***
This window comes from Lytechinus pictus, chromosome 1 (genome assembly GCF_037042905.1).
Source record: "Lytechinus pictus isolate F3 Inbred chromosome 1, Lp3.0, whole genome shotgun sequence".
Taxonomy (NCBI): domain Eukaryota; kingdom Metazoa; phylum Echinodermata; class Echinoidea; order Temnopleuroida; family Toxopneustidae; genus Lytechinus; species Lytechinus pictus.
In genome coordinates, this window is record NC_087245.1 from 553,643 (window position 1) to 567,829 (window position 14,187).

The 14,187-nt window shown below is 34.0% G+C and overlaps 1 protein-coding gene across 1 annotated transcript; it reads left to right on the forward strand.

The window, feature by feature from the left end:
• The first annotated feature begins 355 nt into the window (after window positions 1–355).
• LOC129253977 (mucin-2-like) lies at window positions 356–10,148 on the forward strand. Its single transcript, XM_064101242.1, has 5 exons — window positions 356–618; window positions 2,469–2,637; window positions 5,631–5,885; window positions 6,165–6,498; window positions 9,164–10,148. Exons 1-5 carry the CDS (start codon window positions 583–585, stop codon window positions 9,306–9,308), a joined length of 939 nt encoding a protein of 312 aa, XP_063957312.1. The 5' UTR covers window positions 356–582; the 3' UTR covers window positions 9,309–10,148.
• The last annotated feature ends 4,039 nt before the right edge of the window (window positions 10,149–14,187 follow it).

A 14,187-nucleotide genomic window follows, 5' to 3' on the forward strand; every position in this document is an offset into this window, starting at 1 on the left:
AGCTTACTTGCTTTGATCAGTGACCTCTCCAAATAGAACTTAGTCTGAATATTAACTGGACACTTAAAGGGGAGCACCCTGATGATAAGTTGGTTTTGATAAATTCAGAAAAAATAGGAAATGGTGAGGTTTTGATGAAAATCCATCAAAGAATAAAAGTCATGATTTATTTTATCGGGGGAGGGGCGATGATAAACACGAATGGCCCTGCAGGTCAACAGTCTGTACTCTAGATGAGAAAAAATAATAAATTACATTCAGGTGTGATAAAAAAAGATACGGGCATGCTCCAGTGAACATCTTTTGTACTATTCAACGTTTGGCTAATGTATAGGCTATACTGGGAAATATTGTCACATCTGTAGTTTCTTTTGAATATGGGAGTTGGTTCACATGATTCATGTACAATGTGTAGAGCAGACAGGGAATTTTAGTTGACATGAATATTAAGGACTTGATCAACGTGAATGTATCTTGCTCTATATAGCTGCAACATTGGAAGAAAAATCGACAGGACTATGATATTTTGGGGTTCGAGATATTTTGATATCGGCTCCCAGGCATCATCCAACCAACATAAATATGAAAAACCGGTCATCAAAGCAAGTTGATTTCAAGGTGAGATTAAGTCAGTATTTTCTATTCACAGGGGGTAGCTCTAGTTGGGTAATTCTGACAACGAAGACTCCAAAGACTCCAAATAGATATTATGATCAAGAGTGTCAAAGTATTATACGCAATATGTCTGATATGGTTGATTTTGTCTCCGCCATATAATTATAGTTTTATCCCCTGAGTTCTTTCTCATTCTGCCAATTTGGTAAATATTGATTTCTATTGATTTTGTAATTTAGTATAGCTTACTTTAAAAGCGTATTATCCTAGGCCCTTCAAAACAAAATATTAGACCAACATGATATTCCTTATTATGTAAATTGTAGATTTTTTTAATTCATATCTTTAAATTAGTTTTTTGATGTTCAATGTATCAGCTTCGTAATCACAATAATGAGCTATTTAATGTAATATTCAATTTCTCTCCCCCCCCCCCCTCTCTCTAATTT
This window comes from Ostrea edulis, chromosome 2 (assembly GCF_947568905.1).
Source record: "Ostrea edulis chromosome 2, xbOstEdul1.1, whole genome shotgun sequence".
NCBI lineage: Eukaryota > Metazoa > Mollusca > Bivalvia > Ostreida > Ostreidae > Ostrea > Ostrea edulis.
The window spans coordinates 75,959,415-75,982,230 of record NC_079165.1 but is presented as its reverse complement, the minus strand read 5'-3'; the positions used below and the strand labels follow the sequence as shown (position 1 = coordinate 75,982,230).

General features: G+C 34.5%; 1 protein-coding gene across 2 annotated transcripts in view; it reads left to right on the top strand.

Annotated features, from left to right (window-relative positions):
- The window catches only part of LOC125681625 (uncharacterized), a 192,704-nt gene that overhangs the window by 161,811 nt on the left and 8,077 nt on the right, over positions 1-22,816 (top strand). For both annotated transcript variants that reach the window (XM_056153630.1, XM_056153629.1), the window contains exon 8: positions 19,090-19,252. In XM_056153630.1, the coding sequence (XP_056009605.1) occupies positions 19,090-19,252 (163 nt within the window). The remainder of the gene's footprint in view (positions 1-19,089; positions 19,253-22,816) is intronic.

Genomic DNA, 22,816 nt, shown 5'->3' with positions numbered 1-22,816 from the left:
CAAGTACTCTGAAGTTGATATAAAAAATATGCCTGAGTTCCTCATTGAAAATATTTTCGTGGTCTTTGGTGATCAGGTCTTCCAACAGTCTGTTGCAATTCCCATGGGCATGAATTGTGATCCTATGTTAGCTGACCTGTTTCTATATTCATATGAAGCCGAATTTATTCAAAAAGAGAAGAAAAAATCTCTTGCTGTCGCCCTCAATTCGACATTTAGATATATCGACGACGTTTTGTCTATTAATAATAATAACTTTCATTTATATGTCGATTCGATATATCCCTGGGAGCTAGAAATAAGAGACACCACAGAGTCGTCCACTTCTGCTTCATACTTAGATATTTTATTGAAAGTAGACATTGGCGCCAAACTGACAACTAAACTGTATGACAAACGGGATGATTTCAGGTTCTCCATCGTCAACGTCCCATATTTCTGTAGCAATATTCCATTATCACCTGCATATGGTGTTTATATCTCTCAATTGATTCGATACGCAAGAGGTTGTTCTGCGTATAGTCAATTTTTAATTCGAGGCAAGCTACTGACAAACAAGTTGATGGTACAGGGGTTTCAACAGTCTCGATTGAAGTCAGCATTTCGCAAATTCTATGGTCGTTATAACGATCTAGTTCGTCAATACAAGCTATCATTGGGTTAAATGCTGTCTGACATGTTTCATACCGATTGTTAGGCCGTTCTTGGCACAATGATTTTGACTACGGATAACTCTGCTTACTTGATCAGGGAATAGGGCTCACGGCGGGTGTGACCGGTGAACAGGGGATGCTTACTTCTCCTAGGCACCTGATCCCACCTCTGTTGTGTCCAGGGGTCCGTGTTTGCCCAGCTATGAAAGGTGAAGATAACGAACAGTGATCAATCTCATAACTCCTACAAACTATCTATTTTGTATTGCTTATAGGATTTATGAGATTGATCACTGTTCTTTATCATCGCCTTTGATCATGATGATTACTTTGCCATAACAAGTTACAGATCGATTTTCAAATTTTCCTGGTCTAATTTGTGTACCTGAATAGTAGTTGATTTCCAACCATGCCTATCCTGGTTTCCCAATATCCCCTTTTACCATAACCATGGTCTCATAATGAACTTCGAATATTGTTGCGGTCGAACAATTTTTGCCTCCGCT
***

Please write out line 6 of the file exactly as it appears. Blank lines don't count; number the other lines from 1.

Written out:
The window, feature by feature from the left end: